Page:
While me may not remember classmates’ names, or the books we read, there’s something about school lunch that stays with us long after graduation. Today, Word of Mouth investigates the content of children’s brown bag lunches, and discovers they’re not always healthier than cafeteria fare. Then: a growing number of young Americans are lowering their vocal registers. We’ll look at the speech pattern known as vocal fry, and find out why women who speak with a creak have worse job prospects than their higher-register peers.
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The Secret of Brown Bag Lunches
- Researchers recently took a peek inside brown bag lunches to find out what the average parent is packing their kids for lunch, and the truth isn’t exactly appetizing. Boston Globe features writer Beth Teitell wrote about the study and the struggle parents face when preparing school lunches at home.
- The conversation about what kids get in their lunches these days also brought back vivid memories for the Word of Mouth team. And then we asked a few people at the station if they remember the lunches of their youth. It turns out most people have a strong memory tied with school lunches.
- Monica Kim is a contributing writer to Modern Farmer, where she posted the article “4 Delicious Foods Banned Because of Capitalism.” She spoke with us about the foods that have suffered in the name of politics.
Pizza Hut Design
- Roman Mars of the podcast 99% Invisible brings us the story of the everlasting architecture of Pizza Hut.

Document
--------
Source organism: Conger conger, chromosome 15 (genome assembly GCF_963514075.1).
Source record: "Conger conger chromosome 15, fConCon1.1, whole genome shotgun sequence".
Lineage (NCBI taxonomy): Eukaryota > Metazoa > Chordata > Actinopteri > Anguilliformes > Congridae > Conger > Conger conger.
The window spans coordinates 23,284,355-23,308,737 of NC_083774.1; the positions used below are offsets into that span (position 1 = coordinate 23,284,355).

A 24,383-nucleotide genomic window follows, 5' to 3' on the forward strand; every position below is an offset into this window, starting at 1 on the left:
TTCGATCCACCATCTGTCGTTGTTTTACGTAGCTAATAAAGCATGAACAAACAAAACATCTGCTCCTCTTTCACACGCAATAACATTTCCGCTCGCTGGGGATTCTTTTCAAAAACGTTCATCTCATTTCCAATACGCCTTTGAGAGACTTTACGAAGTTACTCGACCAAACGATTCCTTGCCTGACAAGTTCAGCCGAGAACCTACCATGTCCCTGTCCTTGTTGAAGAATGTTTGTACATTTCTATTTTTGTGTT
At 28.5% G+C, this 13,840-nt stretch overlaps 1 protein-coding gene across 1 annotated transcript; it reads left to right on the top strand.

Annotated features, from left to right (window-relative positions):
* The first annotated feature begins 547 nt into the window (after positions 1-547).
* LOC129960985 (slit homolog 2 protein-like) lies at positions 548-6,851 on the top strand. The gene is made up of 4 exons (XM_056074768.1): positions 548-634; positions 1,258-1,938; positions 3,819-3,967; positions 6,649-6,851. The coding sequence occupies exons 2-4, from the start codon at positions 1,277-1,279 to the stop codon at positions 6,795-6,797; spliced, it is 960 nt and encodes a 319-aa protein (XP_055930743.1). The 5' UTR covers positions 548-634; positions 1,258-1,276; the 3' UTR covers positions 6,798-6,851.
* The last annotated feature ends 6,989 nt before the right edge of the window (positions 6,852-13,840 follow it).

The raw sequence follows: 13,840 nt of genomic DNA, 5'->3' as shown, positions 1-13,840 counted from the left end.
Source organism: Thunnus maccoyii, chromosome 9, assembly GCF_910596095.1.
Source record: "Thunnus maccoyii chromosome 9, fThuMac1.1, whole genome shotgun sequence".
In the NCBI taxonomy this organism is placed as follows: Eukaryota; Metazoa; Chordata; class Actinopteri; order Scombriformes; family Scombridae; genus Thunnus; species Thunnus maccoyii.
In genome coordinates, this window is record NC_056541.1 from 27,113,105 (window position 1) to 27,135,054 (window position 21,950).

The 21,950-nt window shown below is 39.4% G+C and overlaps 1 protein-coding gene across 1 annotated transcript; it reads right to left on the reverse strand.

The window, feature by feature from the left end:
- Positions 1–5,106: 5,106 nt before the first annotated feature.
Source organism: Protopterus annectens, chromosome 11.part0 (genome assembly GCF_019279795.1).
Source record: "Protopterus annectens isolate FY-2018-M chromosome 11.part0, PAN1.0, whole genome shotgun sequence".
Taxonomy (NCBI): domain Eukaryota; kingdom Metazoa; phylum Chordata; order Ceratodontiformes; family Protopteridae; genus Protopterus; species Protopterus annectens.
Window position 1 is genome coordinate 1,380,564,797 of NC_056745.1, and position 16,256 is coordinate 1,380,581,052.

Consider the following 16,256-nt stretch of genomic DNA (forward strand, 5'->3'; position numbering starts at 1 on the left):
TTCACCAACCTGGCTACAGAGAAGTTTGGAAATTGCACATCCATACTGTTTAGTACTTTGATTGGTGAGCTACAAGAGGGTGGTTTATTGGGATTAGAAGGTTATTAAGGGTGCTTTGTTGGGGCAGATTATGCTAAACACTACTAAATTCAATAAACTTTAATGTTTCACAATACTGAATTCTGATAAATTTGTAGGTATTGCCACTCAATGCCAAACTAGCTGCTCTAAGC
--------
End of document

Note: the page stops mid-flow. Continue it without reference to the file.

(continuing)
Does Vocal Fry Damage Job Prospects?
- What do Katy Perry, Zooey Deschanel, James Franco, and pretty much all of the Kardashian clan have in common? They all tend to speak with something called a vocal fry. Vocal fry is when you lower your pitch until your words start to take one a throaty, creaking sound and a new study shows that women who speak with a vocal fry may have worse job prospects than their higher-register peers. Olga Khazan, staff writer for The Atlantic, wrote about study.
The Emergency Sasquatch Ordinance
- Many of the laws we abide by have their roots in solid legal precedence and seem pretty basic. But some laws are just plain bizarre. Did you know that in the state of Georgia, you can’t sell kids under the age of twelve to a clown? Kevin Underhill is a lawyer in San Francisco and also author of the legal humor blog “Lowering the Bar.” His new book, “The Emergency Sasquatch Ordinance” is a collection of real laws, historical and modern, that sound a little crazy.
Life of the Law
- While California may top the list when it comes to odd laws, Alabama holds the crown for oddest constitution. With more than 300,000 words and over 800 amendments, Alabama’s constitution is 40 times longer than the US constitution, and holds the record for being the longest active constitution in the world. So how the heck did it get that way? This story comes to us from the podcast Life of the Law.